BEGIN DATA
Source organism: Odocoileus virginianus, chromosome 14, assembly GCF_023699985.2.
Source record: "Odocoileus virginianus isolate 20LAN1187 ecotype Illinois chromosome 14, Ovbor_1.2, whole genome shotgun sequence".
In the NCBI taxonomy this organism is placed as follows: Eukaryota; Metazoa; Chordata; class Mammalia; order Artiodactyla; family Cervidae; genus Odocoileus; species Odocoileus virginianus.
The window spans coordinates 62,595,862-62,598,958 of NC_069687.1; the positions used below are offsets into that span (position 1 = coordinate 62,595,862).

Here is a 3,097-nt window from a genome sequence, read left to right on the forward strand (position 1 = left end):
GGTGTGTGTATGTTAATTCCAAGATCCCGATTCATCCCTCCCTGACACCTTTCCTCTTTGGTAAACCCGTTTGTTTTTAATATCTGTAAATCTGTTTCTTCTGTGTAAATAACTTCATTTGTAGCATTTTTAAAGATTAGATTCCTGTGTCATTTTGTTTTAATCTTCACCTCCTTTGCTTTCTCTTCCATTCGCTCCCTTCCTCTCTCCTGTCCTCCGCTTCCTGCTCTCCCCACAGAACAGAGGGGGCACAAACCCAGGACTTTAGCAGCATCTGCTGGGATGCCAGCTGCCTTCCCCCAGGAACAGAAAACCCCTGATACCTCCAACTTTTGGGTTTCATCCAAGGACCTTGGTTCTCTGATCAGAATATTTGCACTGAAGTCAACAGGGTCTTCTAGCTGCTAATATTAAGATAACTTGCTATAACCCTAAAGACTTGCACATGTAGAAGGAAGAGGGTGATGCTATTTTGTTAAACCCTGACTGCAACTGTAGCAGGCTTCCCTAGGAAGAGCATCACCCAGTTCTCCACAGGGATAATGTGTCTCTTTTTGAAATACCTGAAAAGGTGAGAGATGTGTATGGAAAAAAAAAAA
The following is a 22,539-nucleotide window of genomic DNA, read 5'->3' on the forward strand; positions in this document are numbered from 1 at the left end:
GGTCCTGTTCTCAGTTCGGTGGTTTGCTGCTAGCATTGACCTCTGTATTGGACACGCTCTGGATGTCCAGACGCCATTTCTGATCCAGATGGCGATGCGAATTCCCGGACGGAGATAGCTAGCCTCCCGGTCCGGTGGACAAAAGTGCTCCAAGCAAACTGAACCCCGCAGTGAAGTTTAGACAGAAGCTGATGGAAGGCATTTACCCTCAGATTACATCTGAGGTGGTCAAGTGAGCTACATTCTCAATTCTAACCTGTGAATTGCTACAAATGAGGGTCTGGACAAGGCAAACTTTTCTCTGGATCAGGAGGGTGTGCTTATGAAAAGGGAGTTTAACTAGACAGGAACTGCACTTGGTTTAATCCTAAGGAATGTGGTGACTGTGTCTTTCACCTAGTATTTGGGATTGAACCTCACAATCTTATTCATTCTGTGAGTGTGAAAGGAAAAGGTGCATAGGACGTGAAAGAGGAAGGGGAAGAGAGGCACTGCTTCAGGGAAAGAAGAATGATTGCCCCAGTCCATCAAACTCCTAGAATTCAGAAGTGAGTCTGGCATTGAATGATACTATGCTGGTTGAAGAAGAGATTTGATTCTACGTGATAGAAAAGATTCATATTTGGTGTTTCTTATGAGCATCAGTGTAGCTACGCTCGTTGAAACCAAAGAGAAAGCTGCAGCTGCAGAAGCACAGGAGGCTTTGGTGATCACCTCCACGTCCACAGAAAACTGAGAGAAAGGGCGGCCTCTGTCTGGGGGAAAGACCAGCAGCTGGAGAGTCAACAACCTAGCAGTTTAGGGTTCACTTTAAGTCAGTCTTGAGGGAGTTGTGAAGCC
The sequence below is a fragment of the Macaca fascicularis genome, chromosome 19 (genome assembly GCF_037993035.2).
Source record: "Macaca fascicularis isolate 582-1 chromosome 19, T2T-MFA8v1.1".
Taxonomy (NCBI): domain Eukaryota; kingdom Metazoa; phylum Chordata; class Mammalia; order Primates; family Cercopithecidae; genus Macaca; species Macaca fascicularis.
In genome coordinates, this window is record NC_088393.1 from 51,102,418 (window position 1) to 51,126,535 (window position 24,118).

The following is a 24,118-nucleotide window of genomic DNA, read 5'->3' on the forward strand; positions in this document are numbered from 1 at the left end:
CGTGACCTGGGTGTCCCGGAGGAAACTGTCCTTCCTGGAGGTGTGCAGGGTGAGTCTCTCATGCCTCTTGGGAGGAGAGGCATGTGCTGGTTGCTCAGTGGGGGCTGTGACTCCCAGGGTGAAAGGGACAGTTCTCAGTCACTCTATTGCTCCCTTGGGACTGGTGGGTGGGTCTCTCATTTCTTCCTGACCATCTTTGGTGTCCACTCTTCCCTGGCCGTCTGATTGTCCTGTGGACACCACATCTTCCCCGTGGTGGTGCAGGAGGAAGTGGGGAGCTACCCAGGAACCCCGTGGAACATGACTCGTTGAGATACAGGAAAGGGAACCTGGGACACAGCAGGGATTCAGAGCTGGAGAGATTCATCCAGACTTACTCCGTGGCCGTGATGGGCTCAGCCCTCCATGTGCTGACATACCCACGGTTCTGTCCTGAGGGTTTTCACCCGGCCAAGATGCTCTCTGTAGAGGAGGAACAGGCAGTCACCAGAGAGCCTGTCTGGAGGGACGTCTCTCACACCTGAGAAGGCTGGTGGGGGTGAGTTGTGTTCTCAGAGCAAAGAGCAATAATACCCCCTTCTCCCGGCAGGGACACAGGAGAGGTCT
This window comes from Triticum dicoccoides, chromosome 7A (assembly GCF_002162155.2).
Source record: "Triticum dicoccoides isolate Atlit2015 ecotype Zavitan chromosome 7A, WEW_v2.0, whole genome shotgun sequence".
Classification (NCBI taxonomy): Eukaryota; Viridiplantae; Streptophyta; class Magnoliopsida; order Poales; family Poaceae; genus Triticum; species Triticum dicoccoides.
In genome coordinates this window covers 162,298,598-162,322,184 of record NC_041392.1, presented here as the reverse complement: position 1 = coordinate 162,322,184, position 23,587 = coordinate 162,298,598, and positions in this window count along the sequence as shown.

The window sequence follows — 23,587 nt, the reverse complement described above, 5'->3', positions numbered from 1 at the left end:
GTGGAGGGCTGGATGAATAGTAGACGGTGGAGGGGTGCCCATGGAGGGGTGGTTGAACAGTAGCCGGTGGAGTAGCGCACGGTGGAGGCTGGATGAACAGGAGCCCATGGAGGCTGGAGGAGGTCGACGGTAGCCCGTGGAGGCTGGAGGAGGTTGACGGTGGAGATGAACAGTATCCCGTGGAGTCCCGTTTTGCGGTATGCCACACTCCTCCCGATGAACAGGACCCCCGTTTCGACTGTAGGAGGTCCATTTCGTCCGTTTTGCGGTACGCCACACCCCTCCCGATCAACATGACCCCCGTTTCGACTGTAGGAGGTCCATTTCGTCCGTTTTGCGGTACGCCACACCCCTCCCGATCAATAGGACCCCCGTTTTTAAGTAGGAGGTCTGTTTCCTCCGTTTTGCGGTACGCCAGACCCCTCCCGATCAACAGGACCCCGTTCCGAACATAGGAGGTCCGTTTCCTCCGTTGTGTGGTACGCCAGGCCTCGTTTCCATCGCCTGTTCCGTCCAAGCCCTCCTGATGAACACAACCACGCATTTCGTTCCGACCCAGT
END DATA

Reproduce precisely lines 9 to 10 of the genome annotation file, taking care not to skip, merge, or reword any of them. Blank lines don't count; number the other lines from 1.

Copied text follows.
The sequence below is a fragment of the Macaca fascicularis genome, chromosome 19 (genome assembly GCF_037993035.2).
Source record: "Macaca fascicularis isolate 582-1 chromosome 19, T2T-MFA8v1.1".